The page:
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Sahil Kapur

Sahil Kapur is TPM's senior congressional reporter and Supreme Court correspondent. His articles have been published in the Huffington Post, The Guardian and The New Republic. Email him at sahil@talkingpointsmemo.com and follow him on Twitter at @sahilkapur.

Articles by Sahil

Shortly after Sen. Lisa Murkowski (R-AK) admitted to her home-state paper that she regrets voting for the GOP's Blunt amendment, which was aimed at rolling back President Obama's contraception rule, she explained to TPM why the issue has weighed heavily on her -- and why she thinks it's damaging her party.

"I heard a lot [from my constituents] because it was in the news this weekend," Murkowski told TPM Tuesday afternoon after attending a weekly GOP policy lunch. "I will tell you, it's not so much just the discussion about contraception that the Blunt amendment precipitated. There's just an awful lot that's been going on. There have been some comments made by some of our presidential candidates. There was the incendiary comments made by Rush Limbaugh."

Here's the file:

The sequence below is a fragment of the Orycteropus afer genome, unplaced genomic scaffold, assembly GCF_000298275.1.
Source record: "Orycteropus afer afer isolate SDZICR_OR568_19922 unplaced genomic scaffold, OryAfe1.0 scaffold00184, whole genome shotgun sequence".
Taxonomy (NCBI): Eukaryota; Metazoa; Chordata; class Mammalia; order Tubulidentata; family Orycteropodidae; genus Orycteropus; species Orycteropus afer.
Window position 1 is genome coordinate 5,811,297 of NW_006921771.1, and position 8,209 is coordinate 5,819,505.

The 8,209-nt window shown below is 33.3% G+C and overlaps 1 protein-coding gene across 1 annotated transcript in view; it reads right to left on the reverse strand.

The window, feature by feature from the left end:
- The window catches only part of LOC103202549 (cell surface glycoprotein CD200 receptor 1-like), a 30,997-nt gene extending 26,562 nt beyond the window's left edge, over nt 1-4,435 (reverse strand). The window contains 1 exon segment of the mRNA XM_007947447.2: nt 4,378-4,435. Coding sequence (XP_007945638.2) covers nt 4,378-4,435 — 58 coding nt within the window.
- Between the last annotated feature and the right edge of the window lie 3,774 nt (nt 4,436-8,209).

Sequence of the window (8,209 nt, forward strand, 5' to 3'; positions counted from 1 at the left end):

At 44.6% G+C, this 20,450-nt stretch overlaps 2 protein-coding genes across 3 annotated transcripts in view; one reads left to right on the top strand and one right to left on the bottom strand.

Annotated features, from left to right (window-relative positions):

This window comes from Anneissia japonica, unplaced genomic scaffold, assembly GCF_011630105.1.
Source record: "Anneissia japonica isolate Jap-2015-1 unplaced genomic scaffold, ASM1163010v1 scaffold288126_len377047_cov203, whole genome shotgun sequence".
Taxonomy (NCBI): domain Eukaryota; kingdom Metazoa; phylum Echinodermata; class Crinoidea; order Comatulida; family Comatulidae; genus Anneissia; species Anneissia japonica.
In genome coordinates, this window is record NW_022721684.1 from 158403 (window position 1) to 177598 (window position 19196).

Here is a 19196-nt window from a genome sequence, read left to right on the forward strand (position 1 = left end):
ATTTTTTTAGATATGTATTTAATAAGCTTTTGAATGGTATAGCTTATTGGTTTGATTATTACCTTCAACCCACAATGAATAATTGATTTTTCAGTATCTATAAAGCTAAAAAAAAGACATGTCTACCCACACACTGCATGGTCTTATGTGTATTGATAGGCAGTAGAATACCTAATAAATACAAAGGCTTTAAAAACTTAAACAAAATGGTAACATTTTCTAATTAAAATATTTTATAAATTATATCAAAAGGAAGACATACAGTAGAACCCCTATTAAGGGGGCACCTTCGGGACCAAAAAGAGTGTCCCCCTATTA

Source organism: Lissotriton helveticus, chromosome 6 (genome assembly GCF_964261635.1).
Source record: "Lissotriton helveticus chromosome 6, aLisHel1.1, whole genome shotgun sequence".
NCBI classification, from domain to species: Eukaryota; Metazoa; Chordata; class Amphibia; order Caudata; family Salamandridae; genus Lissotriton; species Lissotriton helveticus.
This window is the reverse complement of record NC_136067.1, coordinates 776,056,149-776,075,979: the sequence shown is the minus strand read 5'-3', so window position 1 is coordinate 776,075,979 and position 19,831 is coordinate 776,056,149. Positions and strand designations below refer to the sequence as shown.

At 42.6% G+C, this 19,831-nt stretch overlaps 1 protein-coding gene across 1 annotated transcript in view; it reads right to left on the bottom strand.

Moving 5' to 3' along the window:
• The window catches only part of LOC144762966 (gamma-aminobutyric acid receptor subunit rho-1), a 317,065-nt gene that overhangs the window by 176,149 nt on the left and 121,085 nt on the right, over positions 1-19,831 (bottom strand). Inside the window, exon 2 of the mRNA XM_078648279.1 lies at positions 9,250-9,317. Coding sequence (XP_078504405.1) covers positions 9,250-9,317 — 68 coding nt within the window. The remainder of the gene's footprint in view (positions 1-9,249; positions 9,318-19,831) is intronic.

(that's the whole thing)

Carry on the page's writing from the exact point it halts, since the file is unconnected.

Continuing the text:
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A rare apology from Rush Limbaugh has done little to quell the uproar over the radio host's "slut" comment from last week -- and Democrats are working hard to keep it that way.

At his weekly pen and pad, House Minority Whip Steny Hoyer (D-MD) launched into an unprompted rebuke of Limbaugh for calling Georgetown law student Sandra Fluke a "slut" and "prostitute" for her recent testimony contraception and health insurance.

"I want to speak about an issue which was as outrageous an attack as I've seen recently," Hoyer told reporters Tuesday. "Rush Limbaugh's attack on Sandra Fluke was beyond the pale. Indefensible. Vicious. Intimidating to others. ... And it demeans the public faith."